By Kat Shepherdson


When I speak to organisations, the one thing they always say is ‘We need volunteers, can you get us some?’ I always follow up by asking if they have a volunteer policy and role description in place. You get two answers to this question either– Yes, which comes with a proud smile or you get blank faces, followed by the reasons why they don’t.


The issue is, that these are two important tools in any volunteer manger’s pocket, with the role description being the one which is thought to be not utilised enough to be worth the time and resources you really need to spend on it. While many organisations need volunteers, they also need to recruit suitable individuals and to keep them in place for as long as is appropriate.


Without this tool many organisations end up in this awful circle of needing volunteers, getting the odd unsuitable volunteer, losing volunteers and needing more - with the volunteer manager losing the will to live in the meantime. Alternatively an organisation finds itself in a sticky situation, with a disruptive volunteer who is feeling restless because they don’t know what they are meant to be doing. All these issues can be supported with a good effective role description.


A role description is such a useful tool. Not only does it help you as an organisation to understand why you need a volunteer in the first place, it allows you to measure those volunteer applicants against your organisational needs to ultimately work out who would support your organisation in the most meaningful way. Let’s face it, if this was a paid role you wouldn’t hire someone without a job description!


While role descriptions are vital in recruitment, they are also useful in the retention of volunteers.


Something we all can be guilty of with volunteers is using them to do the ‘other jobs’ which you find and give to your volunteer because they don’t come under the remit of paid staff and they need doing, last week. While having a volunteer do these jobs can be helpful in the short term, in the long run, if a volunteer does this too much it tends to end two ways, either the volunteer never returns, or they start to play up and cause you a headache.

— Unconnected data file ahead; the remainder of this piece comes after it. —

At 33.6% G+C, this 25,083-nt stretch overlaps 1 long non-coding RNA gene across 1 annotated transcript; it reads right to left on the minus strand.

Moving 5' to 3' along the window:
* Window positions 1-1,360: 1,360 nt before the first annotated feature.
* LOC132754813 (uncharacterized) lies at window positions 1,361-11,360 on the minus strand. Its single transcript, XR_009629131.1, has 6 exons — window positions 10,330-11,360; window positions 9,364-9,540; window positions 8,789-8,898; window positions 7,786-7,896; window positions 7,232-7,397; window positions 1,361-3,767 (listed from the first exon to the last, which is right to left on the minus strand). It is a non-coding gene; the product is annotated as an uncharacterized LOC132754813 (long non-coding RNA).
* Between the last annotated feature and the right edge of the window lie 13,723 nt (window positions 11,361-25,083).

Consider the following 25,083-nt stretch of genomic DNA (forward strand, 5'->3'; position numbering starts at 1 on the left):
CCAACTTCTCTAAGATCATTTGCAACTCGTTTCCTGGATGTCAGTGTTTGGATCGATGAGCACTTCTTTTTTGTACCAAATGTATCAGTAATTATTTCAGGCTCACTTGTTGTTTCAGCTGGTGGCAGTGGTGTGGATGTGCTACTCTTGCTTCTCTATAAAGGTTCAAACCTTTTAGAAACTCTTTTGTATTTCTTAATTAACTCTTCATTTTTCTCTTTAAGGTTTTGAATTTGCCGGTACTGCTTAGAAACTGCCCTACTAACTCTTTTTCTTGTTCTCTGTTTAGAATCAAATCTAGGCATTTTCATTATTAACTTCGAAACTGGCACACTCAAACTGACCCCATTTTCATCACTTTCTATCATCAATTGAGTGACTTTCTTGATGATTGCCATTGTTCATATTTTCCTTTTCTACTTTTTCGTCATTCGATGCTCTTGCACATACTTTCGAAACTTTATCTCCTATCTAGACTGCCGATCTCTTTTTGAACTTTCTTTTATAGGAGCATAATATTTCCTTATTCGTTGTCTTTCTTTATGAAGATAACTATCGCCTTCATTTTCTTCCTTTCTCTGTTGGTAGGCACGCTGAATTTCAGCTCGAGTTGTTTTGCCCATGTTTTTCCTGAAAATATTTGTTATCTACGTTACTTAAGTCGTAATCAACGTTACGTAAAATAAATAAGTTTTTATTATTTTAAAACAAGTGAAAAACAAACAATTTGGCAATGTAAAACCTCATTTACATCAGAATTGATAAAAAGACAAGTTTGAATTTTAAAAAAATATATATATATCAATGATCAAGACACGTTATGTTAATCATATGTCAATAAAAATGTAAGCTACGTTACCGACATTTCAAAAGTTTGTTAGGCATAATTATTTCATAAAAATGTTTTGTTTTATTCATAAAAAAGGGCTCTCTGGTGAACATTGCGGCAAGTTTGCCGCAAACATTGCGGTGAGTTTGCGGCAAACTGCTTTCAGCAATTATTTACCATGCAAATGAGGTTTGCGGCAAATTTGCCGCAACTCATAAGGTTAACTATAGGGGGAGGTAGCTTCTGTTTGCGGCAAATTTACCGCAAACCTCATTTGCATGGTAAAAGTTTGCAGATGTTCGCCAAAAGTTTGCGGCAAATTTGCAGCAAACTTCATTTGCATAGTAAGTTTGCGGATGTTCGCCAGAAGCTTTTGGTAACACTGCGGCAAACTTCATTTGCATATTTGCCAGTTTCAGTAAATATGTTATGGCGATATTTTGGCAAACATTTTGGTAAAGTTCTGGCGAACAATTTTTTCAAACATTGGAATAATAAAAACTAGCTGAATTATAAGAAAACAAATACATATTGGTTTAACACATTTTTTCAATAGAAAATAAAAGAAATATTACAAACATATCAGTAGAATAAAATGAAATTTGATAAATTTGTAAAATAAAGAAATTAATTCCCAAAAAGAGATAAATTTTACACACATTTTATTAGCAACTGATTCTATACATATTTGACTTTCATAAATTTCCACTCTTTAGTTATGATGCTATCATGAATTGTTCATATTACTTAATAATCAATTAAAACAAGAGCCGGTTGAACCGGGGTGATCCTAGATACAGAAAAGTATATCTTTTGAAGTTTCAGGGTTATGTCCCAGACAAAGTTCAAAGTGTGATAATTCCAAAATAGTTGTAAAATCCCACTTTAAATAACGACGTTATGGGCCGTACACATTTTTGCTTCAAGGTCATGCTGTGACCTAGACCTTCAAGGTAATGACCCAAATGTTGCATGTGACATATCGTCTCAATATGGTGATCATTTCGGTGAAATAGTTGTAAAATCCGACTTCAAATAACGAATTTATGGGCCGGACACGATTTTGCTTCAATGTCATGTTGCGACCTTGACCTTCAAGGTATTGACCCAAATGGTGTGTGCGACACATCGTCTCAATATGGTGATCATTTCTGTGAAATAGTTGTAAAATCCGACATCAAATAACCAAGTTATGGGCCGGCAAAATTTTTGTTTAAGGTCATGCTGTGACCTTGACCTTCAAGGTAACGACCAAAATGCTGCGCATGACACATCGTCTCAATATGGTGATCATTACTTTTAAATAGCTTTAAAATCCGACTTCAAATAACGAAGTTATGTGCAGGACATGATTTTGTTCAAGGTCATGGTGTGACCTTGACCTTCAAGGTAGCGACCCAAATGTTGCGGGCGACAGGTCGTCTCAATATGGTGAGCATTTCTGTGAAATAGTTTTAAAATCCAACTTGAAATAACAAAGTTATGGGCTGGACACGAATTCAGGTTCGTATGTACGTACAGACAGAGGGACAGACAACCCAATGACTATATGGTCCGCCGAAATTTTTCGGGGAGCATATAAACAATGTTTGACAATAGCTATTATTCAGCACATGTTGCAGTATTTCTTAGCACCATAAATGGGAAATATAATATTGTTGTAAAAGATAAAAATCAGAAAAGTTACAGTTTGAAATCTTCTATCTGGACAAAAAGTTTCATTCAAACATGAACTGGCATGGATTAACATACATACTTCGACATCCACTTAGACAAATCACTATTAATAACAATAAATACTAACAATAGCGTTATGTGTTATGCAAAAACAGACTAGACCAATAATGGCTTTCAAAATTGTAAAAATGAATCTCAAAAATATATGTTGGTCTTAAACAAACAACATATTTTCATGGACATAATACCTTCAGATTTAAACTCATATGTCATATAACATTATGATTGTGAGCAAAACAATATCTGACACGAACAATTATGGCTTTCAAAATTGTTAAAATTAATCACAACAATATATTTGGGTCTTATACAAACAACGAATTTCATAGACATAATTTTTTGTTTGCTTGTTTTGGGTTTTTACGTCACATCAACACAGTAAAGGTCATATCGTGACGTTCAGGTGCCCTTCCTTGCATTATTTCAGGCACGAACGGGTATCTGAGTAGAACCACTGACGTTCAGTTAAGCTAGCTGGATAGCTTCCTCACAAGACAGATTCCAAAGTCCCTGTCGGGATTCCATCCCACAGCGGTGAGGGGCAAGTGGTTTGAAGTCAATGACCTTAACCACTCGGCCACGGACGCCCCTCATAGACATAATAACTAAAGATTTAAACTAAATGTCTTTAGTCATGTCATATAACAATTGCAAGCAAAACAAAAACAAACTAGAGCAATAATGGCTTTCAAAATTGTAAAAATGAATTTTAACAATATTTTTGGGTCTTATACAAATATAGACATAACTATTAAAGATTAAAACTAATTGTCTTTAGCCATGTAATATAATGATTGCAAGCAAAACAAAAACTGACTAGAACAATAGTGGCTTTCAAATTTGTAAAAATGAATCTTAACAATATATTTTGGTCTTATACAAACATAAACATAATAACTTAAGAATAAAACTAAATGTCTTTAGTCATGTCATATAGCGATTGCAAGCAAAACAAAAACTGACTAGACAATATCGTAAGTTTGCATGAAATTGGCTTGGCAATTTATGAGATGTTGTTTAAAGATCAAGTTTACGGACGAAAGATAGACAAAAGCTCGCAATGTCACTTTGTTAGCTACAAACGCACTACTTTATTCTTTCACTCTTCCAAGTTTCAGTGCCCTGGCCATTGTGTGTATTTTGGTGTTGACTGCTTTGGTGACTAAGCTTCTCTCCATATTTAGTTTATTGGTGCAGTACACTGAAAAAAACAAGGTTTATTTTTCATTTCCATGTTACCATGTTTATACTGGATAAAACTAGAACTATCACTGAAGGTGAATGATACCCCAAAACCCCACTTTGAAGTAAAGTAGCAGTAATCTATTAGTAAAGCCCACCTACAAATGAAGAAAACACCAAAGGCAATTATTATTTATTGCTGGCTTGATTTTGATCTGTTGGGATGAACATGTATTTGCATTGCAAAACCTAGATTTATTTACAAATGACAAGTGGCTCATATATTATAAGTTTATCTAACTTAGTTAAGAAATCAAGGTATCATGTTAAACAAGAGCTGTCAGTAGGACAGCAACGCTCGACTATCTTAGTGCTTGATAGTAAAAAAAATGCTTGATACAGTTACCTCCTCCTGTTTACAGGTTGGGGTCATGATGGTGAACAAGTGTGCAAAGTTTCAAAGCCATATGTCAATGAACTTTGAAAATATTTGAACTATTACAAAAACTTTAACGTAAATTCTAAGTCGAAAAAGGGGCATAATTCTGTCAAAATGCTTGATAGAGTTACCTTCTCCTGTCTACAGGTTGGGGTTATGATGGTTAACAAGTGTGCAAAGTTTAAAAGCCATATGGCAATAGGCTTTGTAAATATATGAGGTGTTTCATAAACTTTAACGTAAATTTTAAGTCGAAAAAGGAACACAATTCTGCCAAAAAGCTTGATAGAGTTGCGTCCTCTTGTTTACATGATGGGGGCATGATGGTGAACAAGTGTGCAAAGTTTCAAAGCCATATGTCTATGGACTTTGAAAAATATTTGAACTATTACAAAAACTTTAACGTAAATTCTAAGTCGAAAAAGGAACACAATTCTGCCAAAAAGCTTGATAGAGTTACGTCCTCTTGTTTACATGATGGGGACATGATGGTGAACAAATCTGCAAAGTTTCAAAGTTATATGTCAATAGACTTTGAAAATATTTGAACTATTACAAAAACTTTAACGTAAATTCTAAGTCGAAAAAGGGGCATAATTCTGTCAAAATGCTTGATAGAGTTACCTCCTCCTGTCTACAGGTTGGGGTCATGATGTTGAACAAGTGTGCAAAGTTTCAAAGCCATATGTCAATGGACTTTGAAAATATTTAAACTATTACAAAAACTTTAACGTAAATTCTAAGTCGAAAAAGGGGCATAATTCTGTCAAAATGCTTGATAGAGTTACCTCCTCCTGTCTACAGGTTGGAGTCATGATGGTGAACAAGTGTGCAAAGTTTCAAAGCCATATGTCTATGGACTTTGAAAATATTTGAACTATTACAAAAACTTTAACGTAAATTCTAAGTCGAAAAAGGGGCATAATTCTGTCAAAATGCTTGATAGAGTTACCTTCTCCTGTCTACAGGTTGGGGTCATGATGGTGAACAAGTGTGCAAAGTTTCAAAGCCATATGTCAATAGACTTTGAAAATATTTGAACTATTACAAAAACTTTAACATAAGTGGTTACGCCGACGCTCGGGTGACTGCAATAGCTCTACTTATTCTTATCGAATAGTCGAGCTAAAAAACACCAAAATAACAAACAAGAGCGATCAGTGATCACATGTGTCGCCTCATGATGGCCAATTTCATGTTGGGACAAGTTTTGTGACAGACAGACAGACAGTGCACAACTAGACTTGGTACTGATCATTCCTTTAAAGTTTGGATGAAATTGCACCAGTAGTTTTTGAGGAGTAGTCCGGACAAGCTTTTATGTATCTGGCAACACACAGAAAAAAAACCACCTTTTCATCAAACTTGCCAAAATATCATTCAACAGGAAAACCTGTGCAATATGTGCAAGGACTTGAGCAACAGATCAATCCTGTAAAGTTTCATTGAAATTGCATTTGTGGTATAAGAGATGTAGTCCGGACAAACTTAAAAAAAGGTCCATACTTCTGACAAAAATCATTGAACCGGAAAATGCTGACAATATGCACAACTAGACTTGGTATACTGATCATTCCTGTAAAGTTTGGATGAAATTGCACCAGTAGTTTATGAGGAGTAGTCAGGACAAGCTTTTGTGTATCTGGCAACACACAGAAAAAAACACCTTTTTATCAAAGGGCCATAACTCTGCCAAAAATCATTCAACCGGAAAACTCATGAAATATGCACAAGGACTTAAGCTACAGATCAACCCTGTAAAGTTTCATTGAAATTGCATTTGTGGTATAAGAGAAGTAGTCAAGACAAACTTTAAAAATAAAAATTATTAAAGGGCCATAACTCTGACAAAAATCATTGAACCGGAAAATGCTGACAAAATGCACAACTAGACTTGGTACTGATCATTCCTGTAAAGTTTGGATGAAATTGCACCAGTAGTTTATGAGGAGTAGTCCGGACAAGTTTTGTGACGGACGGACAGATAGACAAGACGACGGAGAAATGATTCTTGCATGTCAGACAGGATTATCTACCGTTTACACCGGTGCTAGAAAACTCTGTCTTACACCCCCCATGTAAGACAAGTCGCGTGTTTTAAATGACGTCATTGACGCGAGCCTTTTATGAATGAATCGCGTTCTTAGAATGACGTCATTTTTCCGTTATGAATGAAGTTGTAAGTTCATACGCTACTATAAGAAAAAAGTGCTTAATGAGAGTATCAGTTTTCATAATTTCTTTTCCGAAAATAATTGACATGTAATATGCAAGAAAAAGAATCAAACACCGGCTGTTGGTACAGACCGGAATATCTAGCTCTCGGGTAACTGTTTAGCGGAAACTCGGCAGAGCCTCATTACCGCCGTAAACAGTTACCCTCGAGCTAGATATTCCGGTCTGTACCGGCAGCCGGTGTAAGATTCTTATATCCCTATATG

A role description keeps everyone focused on the tasks which are suitable and beneficial for a volunteer to be doing. Therefore, each role description must be reviewed regularly to make sure it is current. This can be a lot of work. However, it can be included in any supervision or catch-ups you have with the volunteer. An annual review of the roles that volunteers play within your organisation, can then look at all of them, including the volunteering policy and strategy.

Role descriptions can also be used to show what the difference is between your volunteers’ roles and paid staff jobs within the organisation. As its states on the Charity Commission’s website:


"Your charity could get into legal problems if you don’t clearly distinguish between its paid staff and volunteers. It’s possible for volunteers to claim they have the same rights as employees, including claiming unfair dismissal for example."


So many organisations are scared of being taken to court or doing something wrong and the law crashing down around them. However, it’s not that scary if you make it very clear what the volunteer’s role is within the organisation. This is where you can highlight that there are no expectations nor commitment and no monetary reward for their support to your organisation.  This can be included in a role description and if it is kept updated will stop any issues arising and protect you from any nasty come backs.


Generally, a good role description allows you to state what you’re looking for, what your organisation needs and allows you to keep those who benefit your organisation engaged while also protecting yourself.